Singh, who offers nonsurgical treatments such as fillers and Botox, as well as surgery, says he regularly encounters patients with unrealistic expectations for the minimally invasive approach.
Patients will ask if he can treat them without surgery, and he says he’ll tell them, “I can, but it’s really throwing money away. Frankly, the best bang for your buck would be surgery.”
For those who are middle-aged and younger, though, nonsurgical treatments can help to freshen their appearance, doctors say. Patients in this age range often opt for a combination of treatments such as Botox to erase frown lines on the forehead and fillers to minimize the nasolabial folds—“laugh lines”—that run from the sides of the nose to the corners of the mouth. Some patients choose nonsurgical treatments such as lasers to improve the texture of their skin, in conjunction with a face-lift.
But patients should know that treatments may need to be repeated because the effects of many minimally invasive procedures wear off over time, doctors say.
One of the most expensive nonsurgical treatments is Thermage, promoted as a way to tighten skin on the face and other parts of the body. It ranges from about $1,500 to $3,000 per treatment, depending on how much skin is treated. According to the Thermage website, the procedure uses “radiofrequency energy to kick-start the body’s own natural renewal process.” That process is the production of collagen, which strengthens the dermis, the layer of skin that’s beneath the epidermis, which is the outermost layer of skin cells. The treatment, involving alternately heating and cooling the skin, can be painful, says Finzi, who gives patients a painkiller to make them more comfortable.
Thermage has received mixed reviews from patients on websites that are devoted to cosmetic procedures. Finzi says he’s not surprised. “The way to look at Thermage is it’s not a slam dunk or guaranteed home run,” he says, and doctors can’t predict who’s most likely to benefit from the procedure.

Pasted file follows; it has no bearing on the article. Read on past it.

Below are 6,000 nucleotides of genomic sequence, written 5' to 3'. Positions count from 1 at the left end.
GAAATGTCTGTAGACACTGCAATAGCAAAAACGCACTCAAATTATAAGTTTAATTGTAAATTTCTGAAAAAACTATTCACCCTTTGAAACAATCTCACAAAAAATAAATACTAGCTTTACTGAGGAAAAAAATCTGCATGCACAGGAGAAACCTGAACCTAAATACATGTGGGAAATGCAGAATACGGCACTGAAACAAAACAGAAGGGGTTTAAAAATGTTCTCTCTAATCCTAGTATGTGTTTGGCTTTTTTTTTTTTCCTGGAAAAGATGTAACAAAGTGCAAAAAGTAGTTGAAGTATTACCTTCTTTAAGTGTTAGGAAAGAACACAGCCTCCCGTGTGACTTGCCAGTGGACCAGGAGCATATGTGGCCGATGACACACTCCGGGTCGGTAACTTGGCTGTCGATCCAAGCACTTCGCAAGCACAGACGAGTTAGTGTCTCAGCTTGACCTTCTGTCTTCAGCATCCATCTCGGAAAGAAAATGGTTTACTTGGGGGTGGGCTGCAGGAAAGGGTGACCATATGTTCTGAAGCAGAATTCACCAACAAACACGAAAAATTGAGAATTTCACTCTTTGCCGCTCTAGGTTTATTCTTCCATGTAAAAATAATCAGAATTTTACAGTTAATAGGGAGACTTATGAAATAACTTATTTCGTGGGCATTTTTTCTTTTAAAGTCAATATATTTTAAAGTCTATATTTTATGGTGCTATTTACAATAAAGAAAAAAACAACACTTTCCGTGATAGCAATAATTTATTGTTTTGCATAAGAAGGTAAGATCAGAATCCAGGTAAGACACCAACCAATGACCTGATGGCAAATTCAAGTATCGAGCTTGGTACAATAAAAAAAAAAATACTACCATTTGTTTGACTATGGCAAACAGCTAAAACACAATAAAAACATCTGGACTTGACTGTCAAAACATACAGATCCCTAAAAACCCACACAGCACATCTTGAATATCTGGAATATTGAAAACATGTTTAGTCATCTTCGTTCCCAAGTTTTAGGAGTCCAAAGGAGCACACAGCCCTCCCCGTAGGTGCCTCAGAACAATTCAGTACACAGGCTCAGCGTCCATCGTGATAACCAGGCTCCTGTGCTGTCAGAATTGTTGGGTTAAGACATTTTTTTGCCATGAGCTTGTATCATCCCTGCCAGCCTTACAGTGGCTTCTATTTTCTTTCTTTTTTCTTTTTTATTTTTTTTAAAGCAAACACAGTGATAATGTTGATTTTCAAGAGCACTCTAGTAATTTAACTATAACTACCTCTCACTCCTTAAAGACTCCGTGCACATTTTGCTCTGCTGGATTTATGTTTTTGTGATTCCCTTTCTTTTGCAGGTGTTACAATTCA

According to the manufacturer, some people see improvement right away, but it can take as long as six months to see the full effect. Finzi says some never see a change.
Foley is one of Finzi’s satisfied Thermage customers. She says the effect was subtle, but that’s what she wanted. She didn’t tell her husband that she was getting the treatment because she wanted to see if he noticed a difference afterward. “Eventually he said, ‘I don’t know why, but you just look so good,’ ” Foley says. “It obviously changed the way I looked.”
In intense pulsed light therapy, light energy is converted to heat energy to treat conditions including age spots, sun damage, warts, scars, freckles and spider veins. IPL targets the dermis without affecting the epidermis. “It is not a ‘come in and go back to work and look like nothing’s been done’ ” kind of treatment, Katz says, because the spots get “pretty dark and crusty” for several days after IPL before they go away. Of course, says Katz, who charges $200 to $400 per treatment, some people are more self-conscious about the darkened spots than others.